Over 75 billion eggs are produced in the U.S. each year. That’s a lot of omelets. Most people know that eggs contain protein, but what else? Here are some egg nutrition facts, according to the USDA.
A single large egg laid by a hen contains 72 calories, as well as:
- 5 grams of fat (1.5 grams saturated)
- 6 grams of protein
- 0.4 grams of carbohydrate
More than 60 percent of calories in an egg come from dietary fat. About 35 percent come from protein. But when it comes to eggs, here’s the question many people debate: should I eat the yolk?
To eat the yolk or not?
People wary of cholesterol and fat often chuck the yolks, but what many egg-white-only eaters don’t realize is that about half the protein in an egg is found in the yolk.
There are other benefits of eating the yolk as well.
Choline, though not a highly-touted nutrient in diet articles, plays an essential role in fetal brain development. Pregnant women need to eat the yolks to help prevent birth defects. Two whole eggs contain 250 milligrams of choline, about half the recommended daily value.
Yolks also contain two other nutrients that pregnant women need, including B vitamins, crucial for fetal nervous system and spinal cord development. The other nutrient is iron. Though an egg has only 5 percent daily value of iron, the iron found in eggs is a healthy mix of both sources of iron — heme and non-heme.
Eating two eggs, then, supplies a pregnant or breast-feeding woman with 10 percent daily value of iron, lowering the chance of developing anemia, something to which pregnant and breast-feeding women are more susceptible.
What if I’m not pregnant or breast feeding?
In most cases, you should still eat the whole egg. In addition to the B vitamins, almost the entire amount of the following vitamins and minerals are found in the yolk:
- selenium (nearly 25 percent of daily value)
- phosphorous (10 percent of daily value)
- Vitamins A, D, E and K (the fat soluble vitamins)
And yet another reason to eat the whole egg is that yolks contain the full spectrum of essential amino acids. Eating only the whites will require food combining to make sure you get the complementary essential amino acids.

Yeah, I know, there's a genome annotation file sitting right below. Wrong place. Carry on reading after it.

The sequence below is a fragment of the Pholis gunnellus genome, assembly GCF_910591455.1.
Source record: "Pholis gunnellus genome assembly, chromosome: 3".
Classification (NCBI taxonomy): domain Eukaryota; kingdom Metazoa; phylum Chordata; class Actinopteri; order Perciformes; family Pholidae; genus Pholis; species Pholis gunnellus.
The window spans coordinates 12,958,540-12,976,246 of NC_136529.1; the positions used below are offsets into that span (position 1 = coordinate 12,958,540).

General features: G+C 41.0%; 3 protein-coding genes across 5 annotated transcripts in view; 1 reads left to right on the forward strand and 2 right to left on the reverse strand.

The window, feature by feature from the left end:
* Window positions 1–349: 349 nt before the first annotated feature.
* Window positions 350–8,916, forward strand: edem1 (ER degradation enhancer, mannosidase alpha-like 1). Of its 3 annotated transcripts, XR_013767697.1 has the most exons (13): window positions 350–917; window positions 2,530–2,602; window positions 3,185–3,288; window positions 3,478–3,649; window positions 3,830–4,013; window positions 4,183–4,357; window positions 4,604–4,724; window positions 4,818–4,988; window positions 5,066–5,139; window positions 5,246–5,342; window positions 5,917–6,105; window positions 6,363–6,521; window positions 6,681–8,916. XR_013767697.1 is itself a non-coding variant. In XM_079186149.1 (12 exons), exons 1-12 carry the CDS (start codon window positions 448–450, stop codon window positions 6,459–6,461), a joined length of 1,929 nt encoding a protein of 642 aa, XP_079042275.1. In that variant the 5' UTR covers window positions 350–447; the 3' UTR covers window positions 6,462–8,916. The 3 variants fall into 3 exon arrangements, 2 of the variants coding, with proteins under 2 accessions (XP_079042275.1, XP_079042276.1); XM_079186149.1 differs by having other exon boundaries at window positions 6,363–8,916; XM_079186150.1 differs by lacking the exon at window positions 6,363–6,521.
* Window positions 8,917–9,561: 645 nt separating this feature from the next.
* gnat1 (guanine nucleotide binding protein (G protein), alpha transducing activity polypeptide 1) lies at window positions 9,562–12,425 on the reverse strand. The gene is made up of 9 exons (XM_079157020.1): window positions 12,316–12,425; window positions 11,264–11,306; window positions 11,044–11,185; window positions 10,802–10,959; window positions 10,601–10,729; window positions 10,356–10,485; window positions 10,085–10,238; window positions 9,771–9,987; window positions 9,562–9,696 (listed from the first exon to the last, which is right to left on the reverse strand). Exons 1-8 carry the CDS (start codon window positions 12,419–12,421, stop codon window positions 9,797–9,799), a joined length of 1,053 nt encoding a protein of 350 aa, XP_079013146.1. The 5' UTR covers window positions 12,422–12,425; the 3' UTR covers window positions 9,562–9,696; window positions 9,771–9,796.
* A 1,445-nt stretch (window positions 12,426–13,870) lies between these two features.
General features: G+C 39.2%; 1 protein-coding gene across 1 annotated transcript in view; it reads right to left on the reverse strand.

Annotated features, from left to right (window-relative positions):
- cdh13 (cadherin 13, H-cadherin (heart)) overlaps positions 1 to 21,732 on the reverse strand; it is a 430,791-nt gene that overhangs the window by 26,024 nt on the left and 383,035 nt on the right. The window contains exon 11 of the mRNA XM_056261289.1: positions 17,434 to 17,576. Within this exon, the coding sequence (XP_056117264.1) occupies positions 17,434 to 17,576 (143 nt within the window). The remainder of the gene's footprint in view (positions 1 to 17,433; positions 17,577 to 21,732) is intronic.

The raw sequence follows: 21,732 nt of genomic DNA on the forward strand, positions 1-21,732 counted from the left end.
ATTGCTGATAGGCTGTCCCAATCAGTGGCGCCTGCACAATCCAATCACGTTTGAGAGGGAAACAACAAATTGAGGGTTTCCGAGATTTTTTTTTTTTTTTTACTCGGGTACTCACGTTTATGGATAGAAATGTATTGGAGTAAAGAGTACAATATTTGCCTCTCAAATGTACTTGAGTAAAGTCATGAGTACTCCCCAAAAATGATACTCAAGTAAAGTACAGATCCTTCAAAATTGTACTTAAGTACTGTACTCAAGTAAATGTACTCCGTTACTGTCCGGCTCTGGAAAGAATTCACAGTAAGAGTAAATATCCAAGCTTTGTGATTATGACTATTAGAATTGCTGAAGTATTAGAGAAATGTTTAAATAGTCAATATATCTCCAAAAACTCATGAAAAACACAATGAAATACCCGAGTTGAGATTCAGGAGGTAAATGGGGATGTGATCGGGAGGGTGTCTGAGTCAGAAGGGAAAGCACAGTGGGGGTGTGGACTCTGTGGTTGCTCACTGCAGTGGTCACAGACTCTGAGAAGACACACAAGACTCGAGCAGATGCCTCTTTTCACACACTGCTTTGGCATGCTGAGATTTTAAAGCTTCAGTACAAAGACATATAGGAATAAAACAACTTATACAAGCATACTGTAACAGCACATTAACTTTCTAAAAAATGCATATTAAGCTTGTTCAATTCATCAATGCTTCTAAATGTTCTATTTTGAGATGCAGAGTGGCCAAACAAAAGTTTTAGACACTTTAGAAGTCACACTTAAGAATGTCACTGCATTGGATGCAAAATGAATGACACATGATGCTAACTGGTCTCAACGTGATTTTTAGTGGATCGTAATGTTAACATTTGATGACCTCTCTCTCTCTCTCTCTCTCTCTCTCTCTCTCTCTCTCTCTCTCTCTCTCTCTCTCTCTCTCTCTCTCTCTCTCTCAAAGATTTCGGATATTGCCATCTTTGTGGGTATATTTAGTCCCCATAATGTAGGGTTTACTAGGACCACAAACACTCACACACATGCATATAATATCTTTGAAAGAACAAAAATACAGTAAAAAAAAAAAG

But what about cholesterol? Don’t the yolks contain a lot of it?
Yes, an egg yolk does have a lot of cholesterol. One whole egg contains approximately 200 milligrams of cholesterol, or roughly 70 percent of suggested daily values.
Don’t panic if you just gulped down a three-egg omelet. Your body naturally produces cholesterol for a variety of purposes, including making sex hormones, Vitamin D and bile acids to help digest fat.
If you eat foods containing cholesterol, your body doesn’t have to work as hard to produce it.
IN the past, dietary guidelines suggested that people limit cholesterol intake to 300 milligrams per day. Recently, however, new dietary guidelines have backed away from suggested restrictions on dietary cholesterol. The Dietary Guidelines Advisory Committee suggested that dietary cholesterol has little or no effect on blood cholesterol in most people.
Yolks also contain the antioxidant lutein, which is thought to promote eye health.
Are eggs the best source of protein?
Eggs are considered by many the gold-standard of protein, especially for an all-natural source of food. For the average person, one egg has more than 10 percent of the daily value for protein.
More than 90 percent of a whole egg’s protein is absorbable by the body, which scores eggs way up high on the protein bio-availability scale.
Many bodybuilders place whey protein on a higher muscle-building pedestal than eggs, but whey protein isn’t a whole food like an egg.
Eggs cost roughly 25 cents each, making them one of the least expensive sources of complete protein, plus they’re easy to cook. Being a naturally nutritiously dense food, it’s no wonder eggs have been eaten for thousands of years.
Judd Handler is a nutrition and lifestyle coach in Encinitas, Calif.
This story was originally written in May 2011 and has been updated with the latest information.